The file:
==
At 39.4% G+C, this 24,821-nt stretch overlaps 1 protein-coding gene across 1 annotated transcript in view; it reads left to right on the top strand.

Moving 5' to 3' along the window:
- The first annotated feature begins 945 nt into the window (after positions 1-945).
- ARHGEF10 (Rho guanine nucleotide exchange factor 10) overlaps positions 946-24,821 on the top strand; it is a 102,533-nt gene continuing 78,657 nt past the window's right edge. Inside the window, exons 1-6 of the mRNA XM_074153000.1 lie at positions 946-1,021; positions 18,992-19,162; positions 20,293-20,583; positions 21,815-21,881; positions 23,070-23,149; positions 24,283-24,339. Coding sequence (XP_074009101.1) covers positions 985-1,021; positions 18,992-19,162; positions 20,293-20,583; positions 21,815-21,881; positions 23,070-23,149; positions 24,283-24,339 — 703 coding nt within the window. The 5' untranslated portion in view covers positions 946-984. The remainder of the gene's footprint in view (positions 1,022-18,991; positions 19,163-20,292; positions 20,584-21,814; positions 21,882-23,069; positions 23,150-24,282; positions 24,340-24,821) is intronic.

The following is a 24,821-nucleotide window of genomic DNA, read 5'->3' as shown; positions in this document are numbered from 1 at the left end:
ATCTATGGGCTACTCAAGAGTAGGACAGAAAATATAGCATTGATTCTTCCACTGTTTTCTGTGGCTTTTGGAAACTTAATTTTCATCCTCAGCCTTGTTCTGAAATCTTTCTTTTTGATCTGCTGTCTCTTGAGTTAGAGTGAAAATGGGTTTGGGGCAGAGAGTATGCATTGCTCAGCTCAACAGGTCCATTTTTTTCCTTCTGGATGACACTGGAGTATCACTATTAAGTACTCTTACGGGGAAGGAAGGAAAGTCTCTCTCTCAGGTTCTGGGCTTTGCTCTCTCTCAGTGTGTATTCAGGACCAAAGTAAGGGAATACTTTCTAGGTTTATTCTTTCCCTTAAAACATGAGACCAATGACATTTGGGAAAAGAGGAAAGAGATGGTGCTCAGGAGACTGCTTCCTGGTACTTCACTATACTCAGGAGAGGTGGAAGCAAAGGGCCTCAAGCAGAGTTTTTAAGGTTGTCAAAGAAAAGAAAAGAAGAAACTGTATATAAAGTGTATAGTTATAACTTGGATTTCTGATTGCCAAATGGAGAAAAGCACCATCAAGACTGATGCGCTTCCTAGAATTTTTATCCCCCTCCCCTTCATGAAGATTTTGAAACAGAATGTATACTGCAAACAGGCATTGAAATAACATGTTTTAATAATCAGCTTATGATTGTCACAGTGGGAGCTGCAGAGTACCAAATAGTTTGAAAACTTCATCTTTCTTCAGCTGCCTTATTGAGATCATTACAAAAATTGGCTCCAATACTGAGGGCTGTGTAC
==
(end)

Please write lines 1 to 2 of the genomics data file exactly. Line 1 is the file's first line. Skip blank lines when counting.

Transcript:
At 39.4% G+C, this 24,821-nt stretch overlaps 1 protein-coding gene across 1 annotated transcript in view; it reads left to right on the top strand.

Moving 5' to 3' along the window: